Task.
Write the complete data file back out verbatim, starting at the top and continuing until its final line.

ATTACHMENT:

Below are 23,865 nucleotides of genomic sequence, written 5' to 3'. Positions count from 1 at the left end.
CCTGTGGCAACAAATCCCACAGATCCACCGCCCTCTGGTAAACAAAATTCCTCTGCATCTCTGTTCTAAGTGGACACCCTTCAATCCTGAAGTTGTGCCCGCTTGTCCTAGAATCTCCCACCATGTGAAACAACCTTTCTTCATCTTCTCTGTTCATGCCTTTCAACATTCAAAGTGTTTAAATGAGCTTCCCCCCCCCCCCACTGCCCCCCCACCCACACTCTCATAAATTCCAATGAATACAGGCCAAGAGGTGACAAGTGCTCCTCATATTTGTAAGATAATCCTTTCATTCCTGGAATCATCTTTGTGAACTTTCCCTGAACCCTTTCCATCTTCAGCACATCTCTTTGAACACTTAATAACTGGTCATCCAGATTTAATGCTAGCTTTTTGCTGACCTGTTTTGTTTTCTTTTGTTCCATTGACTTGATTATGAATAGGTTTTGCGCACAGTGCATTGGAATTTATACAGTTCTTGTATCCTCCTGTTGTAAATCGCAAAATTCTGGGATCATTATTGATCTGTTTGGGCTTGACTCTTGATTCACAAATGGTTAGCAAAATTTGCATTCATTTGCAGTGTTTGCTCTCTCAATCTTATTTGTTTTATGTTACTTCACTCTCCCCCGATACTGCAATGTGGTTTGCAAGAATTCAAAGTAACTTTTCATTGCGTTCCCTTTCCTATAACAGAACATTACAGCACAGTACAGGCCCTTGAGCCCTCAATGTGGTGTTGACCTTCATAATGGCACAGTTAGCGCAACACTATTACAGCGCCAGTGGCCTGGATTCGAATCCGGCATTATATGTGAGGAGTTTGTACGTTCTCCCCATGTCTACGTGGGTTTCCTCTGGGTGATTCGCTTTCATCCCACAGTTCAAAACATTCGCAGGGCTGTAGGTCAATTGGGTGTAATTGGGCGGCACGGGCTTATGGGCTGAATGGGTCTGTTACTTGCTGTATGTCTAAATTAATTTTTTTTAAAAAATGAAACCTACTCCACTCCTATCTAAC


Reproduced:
Below are 23,865 nucleotides of genomic sequence, written 5' to 3'. Positions count from 1 at the left end.
CCTGTGGCAACAAATCCCACAGATCCACCGCCCTCTGGTAAACAAAATTCCTCTGCATCTCTGTTCTAAGTGGACACCCTTCAATCCTGAAGTTGTGCCCGCTTGTCCTAGAATCTCCCACCATGTGAAACAACCTTTCTTCATCTTCTCTGTTCATGCCTTTCAACATTCAAAGTGTTTAAATGAGCTTCCCCCCCCCCCCACTGCCCCCCCACCCACACTCTCATAAATTCCAATGAATACAGGCCAAGAGGTGACAAGTGCTCCTCATATTTGTAAGATAATCCTTTCATTCCTGGAATCATCTTTGTGAACTTTCCCTGAACCCTTTCCATCTTCAGCACATCTCTTTGAACACTTAATAACTGGTCATCCAGATTTAATGCTAGCTTTTTGCTGACCTGTTTTGTTTTCTTTTGTTCCATTGACTTGATTATGAATAGGTTTTGCGCACAGTGCATTGGAATTTATACAGTTCTTGTATCCTCCTGTTGTAAATCGCAAAATTCTGGGATCATTATTGATCTGTTTGGGCTTGACTCTTGATTCACAAATGGTTAGCAAAATTTGCATTCATTTGCAGTGTTTGCTCTCTCAATCTTATTTGTTTTATGTTACTTCACTCTCCCCCGATACTGCAATGTGGTTTGCAAGAATTCAAAGTAACTTTTCATTGCGTTCCCTTTCCTATAACAGAACATTACAGCACAGTACAGGCCCTTGAGCCCTCAATGTGGTGTTGACCTTCATAATGGCACAGTTAGCGCAACACTATTACAGCGCCAGTGGCCTGGATTCGAATCCGGCATTATATGTGAGGAGTTTGTACGTTCTCCCCATGTCTACGTGGGTTTCCTCTGGGTGATTCGCTTTCATCCCACAGTTCAAAACATTCGCAGGGCTGTAGGTCAATTGGGTGTAATTGGGCGGCACGGGCTTATGGGCTGAATGGGTCTGTTACTTGCTGTATGTCTAAATTAATTTTTTTTAAAAAATGAAACCTACTCCACTCCTATCTAAC